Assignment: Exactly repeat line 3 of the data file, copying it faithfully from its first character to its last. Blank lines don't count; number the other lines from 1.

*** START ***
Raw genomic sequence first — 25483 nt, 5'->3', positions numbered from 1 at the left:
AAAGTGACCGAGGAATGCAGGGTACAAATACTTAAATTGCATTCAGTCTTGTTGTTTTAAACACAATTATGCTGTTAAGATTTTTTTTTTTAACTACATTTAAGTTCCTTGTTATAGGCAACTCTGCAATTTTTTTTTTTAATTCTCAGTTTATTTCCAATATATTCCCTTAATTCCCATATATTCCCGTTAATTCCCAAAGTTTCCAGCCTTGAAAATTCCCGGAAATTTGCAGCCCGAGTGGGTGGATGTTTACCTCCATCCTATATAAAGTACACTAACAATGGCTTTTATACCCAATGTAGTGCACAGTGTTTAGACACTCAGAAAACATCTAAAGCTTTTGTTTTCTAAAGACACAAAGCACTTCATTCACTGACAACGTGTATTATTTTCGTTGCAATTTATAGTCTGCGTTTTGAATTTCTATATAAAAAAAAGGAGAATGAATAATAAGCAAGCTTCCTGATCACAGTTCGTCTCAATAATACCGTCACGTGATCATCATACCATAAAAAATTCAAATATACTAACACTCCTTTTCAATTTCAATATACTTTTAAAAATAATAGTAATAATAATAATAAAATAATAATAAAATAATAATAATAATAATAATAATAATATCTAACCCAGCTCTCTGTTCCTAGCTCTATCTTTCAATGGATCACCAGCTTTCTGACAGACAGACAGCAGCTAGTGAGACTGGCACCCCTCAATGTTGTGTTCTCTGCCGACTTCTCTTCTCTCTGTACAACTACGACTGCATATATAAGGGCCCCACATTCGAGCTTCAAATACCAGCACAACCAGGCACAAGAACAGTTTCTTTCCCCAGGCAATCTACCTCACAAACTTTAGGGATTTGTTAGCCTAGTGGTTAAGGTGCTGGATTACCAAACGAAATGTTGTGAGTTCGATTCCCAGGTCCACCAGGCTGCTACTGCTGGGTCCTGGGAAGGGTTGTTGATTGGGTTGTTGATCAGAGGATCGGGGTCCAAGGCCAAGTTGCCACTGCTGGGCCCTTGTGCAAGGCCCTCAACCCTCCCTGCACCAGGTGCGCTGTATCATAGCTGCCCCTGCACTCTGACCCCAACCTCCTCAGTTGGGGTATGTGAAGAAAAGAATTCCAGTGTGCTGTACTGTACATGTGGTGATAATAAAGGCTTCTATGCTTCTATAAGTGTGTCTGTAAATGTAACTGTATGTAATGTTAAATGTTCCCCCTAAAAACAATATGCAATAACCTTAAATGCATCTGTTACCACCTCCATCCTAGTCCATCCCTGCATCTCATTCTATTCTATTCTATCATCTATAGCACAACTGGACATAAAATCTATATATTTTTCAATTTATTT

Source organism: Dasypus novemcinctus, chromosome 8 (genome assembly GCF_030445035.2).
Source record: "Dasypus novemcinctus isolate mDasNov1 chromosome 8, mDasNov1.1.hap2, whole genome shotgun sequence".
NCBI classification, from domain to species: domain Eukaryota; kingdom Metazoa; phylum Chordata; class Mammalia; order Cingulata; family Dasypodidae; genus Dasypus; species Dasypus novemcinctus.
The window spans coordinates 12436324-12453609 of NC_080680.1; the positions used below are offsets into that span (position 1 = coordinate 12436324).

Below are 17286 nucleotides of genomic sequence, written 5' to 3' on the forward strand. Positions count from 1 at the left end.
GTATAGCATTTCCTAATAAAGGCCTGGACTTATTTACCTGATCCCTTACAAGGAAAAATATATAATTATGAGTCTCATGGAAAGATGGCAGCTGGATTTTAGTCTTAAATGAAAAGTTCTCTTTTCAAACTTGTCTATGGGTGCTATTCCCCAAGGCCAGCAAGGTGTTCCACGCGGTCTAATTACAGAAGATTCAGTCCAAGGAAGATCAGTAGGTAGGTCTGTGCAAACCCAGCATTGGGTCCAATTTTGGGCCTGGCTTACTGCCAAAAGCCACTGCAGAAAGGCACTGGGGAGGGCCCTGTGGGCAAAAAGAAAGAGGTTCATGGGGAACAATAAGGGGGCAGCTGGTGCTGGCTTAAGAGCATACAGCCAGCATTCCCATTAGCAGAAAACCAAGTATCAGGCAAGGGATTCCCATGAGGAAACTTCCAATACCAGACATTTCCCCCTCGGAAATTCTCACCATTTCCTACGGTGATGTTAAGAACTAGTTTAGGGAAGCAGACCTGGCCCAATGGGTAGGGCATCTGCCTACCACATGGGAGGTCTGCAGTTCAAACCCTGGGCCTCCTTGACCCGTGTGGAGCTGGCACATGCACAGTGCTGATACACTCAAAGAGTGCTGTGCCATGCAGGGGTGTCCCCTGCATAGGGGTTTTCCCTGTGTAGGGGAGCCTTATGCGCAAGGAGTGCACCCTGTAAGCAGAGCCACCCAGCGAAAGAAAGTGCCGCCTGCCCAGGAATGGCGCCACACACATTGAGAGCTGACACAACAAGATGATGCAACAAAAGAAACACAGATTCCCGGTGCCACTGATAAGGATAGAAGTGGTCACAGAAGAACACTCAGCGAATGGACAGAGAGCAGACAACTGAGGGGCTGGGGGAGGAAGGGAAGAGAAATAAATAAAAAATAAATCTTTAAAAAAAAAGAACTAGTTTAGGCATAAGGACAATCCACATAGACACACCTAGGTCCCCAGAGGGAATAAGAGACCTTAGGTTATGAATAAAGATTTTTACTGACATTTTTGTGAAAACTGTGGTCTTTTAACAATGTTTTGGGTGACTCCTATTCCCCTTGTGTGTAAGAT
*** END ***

Source organism: Dasypus novemcinctus, chromosome 8 (genome assembly GCF_030445035.2).